Here’s the rub though: ultraviolet B light (UVB) does not travel through glass or clear plastic or fibreglass. Sunlight in general goes through, but not UVB light. So today’s modern aviaries and bird rooms are death traps for birds since little or no UVB light reaches the budgies themselves.

 

It gets worse. Even “full spectrum” fluorescent lights lack UVB light. They produce the wrong sort of UV light, that is UVA. While certain foods contain Vitamin D3 such as cod liver oil, this is a messy and dangerous supplement that does far too little to help. It may assist in safe egg laying and other calcium issues, but not much more.

 

So I decided twelve months ago to try some experiments. My birds had sadly ceased breeding in their fully enclosed aviaries with glass or clear fibreglass roofs and windows.

 

1 I removed all of my glass windows and doors. I also removed all of the clear fibreglass roofing.

 

2 I installed reptile versions of full spectrum lights which had a fair amount of UVB emissions (timed to come on when I was absent).

 

3 I approached a local bird medications company (Vetafarm) in Australia to create a new supplement which was high in Vitamin D3 and which could be added to the birds’ water. In this, I am indebted to avian veterinarian Dr. Tony Gestier of Vetafarm.

 

It’s now a year later. The results are spectacular. Although I have discontinued all the fiddly food supplements and all bird medicines, my birds have leapt back to health. Eggbinding is now down to zero. Most pairs have around four chicks per nest. The chicks are huge, often bigger than their parents. Some pairs have seven babies per nest.

 

Some previously infertile birds are now fertile again. Some incapacitated birds are managing to breed five babies in a nest. Many older birds (over 4 years) are healthier but have not hatched babies. But they are at least laying eggs.

 

I have no sick birds and have only had two sick birds (out of 350) in the last six months: both recovered and have babies. Several died of old age (over six years old).

 

The worst part was that, for six months after I started to feed them the supplement, nothing happened. It took around seven months to start to work. Many of my best birds seem beyond help, but the younger ones are rallying.

 

My aviaries get rain in them now. They smell a bit (like they used to before the clear roofing - but my breeding successes were huge then). The aviaries are windy too and my birds get wet. And I couldn’t care less. I have babies again and no sick birds. I have huge clearwing babies that are as big as normals.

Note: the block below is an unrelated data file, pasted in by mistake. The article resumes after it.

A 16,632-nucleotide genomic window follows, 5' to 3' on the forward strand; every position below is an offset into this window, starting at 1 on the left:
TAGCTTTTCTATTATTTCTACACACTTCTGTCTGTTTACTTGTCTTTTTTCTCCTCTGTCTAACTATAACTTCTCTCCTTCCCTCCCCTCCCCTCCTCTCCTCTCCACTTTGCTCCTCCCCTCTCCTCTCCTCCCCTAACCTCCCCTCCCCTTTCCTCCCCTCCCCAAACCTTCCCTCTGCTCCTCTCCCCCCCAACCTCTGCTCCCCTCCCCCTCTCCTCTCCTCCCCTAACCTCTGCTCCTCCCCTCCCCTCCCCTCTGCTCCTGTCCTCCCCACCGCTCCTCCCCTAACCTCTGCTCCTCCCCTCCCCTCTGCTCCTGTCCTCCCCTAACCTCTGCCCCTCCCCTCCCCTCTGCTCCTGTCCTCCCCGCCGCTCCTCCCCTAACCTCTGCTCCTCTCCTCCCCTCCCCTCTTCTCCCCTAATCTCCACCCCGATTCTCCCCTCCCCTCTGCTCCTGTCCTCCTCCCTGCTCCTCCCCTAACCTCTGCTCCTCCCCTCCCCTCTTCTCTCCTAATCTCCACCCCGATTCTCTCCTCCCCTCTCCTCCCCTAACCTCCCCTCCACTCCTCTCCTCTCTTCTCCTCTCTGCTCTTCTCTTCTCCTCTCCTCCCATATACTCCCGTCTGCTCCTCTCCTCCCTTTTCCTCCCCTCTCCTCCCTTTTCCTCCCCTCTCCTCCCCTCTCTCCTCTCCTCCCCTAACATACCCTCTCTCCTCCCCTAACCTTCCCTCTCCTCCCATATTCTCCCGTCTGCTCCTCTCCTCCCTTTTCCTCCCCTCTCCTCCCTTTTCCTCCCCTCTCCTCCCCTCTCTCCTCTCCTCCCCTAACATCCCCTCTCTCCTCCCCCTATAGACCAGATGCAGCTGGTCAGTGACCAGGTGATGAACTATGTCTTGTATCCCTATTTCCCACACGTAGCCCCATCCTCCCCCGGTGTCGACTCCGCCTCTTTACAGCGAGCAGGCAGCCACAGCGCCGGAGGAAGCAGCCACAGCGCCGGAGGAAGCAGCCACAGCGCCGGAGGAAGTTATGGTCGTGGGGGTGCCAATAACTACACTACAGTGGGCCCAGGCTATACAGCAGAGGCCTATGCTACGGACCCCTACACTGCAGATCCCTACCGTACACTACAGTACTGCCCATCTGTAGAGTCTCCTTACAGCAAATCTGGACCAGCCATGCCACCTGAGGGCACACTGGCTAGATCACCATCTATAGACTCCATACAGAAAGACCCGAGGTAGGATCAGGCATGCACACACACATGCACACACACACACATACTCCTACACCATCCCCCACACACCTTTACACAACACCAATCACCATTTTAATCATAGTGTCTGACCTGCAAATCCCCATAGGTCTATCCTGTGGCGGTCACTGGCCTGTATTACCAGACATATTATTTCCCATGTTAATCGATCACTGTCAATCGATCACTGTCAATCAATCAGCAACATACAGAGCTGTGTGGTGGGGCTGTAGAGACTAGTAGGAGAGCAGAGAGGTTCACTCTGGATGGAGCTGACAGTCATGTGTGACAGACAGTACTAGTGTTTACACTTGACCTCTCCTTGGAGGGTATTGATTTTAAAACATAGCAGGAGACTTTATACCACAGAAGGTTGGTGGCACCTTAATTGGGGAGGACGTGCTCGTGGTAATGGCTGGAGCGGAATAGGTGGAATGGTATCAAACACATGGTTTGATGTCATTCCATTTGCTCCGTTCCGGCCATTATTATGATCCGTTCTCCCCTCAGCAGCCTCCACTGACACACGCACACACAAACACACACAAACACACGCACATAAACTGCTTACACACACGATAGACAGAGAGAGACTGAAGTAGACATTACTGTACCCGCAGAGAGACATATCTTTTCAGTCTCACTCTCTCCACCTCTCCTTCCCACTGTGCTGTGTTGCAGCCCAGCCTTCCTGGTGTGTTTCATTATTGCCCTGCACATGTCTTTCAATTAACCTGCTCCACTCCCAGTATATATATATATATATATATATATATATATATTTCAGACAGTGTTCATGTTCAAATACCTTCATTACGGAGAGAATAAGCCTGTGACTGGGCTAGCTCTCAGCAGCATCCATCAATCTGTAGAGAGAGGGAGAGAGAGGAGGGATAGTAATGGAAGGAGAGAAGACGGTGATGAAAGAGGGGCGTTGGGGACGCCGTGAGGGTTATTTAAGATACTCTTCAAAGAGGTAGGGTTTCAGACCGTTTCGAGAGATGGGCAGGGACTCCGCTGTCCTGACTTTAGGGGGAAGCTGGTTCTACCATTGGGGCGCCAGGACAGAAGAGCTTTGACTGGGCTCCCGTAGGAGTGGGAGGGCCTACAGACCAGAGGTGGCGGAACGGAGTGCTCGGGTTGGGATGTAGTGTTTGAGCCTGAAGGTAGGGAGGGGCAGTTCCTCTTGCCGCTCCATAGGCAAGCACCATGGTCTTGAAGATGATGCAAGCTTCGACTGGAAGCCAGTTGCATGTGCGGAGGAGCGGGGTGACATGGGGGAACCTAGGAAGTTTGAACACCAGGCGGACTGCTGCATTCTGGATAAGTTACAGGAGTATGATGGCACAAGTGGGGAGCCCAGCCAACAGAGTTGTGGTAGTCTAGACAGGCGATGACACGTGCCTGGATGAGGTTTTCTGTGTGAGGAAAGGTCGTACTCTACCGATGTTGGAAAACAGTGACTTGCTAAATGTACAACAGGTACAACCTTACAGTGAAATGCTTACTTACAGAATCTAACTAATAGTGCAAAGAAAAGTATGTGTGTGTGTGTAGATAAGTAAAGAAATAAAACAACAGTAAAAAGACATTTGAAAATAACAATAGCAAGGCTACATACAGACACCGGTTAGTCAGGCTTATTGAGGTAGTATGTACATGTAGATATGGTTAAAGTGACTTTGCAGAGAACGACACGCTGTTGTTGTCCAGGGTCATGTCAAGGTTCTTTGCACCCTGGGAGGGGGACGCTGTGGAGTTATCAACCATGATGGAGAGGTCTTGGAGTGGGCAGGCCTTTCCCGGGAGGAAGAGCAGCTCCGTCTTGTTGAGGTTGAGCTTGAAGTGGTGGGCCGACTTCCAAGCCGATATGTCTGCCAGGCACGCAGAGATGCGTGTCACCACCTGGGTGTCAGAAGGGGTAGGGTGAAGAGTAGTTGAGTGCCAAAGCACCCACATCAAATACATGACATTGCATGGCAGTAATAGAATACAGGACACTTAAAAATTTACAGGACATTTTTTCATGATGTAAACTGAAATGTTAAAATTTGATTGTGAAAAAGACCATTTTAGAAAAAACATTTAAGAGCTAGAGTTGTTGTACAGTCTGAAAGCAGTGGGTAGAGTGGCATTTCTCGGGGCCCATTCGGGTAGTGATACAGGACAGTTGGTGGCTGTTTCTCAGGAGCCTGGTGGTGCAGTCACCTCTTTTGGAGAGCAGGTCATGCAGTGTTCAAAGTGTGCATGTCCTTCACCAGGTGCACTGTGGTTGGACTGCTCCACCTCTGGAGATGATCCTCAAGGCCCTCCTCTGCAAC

My research was done in Sydney, Australia. The vitamin supplement is added to the water - it is now released as Vetafarm Soluvite D Breeder. It contains 2,500,000 IU of Vitamin D3 – twice previous levels. I put it in their water all the time.

 

The lights I use are called Sylvania Reptistar. These need replacing every six months to maintain UVB output.

 

I feed the following:

 

Seed - 95% Hungarian millet and 5% plain canary

 

Other – fresh corn on the cob, silverbeet and carrot daily

 

Shellgrit and cuttlebone

 

Nothing else

 

Summary

 

It now seems that the budgerigar diseases that have crippled our breeding for years have been caused by badly-designed aviaries that exclude UVB light which in turn causes a deficiency in Vitamin D3. This compromises the birds’ immune systems which leads to severe and constant disease problems. Viral feather diseases go unchecked, avian gastric yeast (normal in birds’ tummies) goes feral and slowly kills birds and most other common diseases get out of hand. Fertility plummets and general budgerigar vigour collapses. When significant increases in Vitamin D3 are introduced, the problems begin to recede. Improvements are slow, but perhaps in one or two generations the younger generations will be fully healthy again. Even infected eyes have largely cleared up and no babies have this problem like they used to. I have no new cases of feather loss of any sort. A few old flightless birds can fly again (but not many). Obviously budgerigar aviaries or bird rooms which are open to direct sunlight will produce far healthier birds.

 

It also seems apparent that the older vitamin supplements fed to birds simply don’t contain anywhere near enough Vitamin D3. Hopefully, the new one is far better.

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Hi Guys,

 

I also read this article and found it very interesting. Does anyone currently use the product Don refers to "Vetafarm Soluvite D Breeder?" If so have you seen any improvement in your stock. Also do you think this product is worth buying or is there another way around it.